With the introduction of indirect lending, many credit unions quickly seized on its potential as a powerful tool to help build membership as they also grew their loan portfolios. The speed and convenience of indirect lending proved to be a powerful draw to potential members, and the ease of an auto purchase left many open to see what additional benefits and conveniences credit union membership might offer.
Lately, however, the industry has found itself in the deepest recession since World War II, sparked by a collapse in the housing market, coupled with bank failures in both the U.S. and Europe. The resulting tightening in the credit market has encouraged many credit unions to shift away from using indirect lending in this way, at least for the time being, preferring instead to refocus their efforts on building loan portfolios through their existing membership.
Although this new strategy limits growth in membership, credit unions embarking on this path should know that other credit unions have already pioneered the business model of using point-of-purchase lending to grow their loan portfolios with existing members, and most happily report that initial concerns over having to turn away business have proved unfounded, as their growth has continued unabated. And though credit unions must take a closer look at loan applications these days, that closer look need not stand in the way of doing increased business.
Taking A Closer Look
As Stephen Webster, VP Lending at Qualstar Credit Union in Bellevue, Washington, notes, "Every day we're uploading information on pre-approved loans." With 50,000 members, Qualstar processes between 2 and 3 million dollars in auto loans each month.
"Our members buy nearly 1,000 vehicles per month," continues Webster. "And about three-quarters of those loans are pre-approved. We strongly urge members to use the CUDL pre-approved function." According to Webster, the effect of the housing crisis on indirect lending is clear. "Whereas last year a credit rating of 660-680 was considered average, 700-720 is now considered 'so-so' credit because our delinquency rate became unsustainable. Two years ago a 680 was seen as B+ credit, but today 735 is the average."
Though Qualstar previously accepted dealer-generated loans for non-members, the credit union has since moved its focus to member lending in order to accommodate the stricter credit rating considerations. "It was getting out of hand," says Webster. One notable example, according to Webster, "was a potato picker who claimed that he was a computer operator making $4,000 a month."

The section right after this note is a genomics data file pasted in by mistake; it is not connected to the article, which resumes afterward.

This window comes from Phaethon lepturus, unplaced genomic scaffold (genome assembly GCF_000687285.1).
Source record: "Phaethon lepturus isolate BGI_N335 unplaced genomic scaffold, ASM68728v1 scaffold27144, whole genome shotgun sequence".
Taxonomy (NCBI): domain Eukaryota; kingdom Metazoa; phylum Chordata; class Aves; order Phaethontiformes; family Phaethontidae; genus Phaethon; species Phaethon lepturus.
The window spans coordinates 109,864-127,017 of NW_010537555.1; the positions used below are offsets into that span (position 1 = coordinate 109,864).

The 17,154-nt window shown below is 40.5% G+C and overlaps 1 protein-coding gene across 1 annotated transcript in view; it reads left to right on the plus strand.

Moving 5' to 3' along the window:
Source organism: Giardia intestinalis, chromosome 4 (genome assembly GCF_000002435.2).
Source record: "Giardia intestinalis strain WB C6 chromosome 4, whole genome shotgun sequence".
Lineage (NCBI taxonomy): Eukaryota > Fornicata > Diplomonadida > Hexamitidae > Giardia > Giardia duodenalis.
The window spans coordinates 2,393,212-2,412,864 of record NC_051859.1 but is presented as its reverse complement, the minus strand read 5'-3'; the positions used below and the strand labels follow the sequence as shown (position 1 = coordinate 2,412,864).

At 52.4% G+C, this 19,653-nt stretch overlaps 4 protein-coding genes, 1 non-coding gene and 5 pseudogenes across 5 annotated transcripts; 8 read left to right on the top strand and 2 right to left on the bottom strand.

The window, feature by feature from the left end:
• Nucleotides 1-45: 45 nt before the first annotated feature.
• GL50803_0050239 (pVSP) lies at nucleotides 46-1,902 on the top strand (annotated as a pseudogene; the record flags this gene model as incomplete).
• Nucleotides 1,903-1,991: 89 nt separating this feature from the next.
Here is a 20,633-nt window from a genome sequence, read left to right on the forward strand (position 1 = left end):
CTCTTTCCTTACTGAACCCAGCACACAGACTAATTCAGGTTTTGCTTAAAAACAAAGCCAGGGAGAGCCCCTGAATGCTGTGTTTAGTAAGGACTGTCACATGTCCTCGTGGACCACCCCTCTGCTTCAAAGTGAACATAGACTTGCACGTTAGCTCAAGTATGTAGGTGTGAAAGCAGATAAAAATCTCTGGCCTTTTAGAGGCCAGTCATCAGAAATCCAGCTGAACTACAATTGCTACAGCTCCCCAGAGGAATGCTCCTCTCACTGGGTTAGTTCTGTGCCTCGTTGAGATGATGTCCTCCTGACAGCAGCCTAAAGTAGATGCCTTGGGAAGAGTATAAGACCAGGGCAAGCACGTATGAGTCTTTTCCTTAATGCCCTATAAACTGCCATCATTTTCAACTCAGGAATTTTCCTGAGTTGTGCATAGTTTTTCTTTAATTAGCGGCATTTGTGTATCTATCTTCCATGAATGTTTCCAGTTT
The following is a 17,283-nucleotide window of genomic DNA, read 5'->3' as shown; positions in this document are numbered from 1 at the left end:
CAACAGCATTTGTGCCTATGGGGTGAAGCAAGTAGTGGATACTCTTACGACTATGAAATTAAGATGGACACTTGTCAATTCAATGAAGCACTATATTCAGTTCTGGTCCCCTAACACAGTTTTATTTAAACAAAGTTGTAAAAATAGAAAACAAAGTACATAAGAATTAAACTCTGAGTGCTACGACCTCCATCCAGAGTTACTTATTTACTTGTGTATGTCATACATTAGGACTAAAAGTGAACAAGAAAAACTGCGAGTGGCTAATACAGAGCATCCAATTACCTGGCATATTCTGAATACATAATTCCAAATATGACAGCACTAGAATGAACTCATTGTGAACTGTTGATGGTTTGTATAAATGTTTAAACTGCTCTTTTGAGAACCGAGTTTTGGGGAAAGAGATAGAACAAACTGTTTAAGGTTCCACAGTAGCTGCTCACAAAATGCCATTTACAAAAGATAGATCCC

Another reason that credit unions are faring well in the down economy is the simple fact that, unlike banks, credit unions view their members as partners, not just customers.
With major economic problems now besetting the auto industry, communities like Janesville, Wisconsin, where the Blackhawk Credit Union was formed in 1965 to serve employees of the Fisher Body Division of General Motors, as well as the office employees of UAW Local 95, have hit a stormy patch. "We have experienced some challenges," says Ryan Olson, Director of Consumer Lending for Blackhawk. "In April a GM plant closed down, and with it several support companies in the area. We now have between 12 and 13% unemployment here."
Partnership Never Goes Out of Style
Nevertheless, Olson reports that with 32,400 members, Blackhawk has captured (and retains) a 33% market share. "The reason we're doing well," continues Olson, "is that we're here to partner with our members. The dealers in our area, too, are looking for community partners." This means that members know they can likely borrow money from their credit union when they might not be able to borrow from their bank. And credit unions know that loans to their members, with whom they already have a relationship, perform better.
It also means that auto dealerships are also looking to bolster their business by taking a more personal interest in their customers. This is no surprise to Julie Kinney, Indirect Lending Manager of Summit Credit Union in Madison, Wisconsin. Summit is a community credit union serving more than 106,000 members in the Madison and Milwaukee area.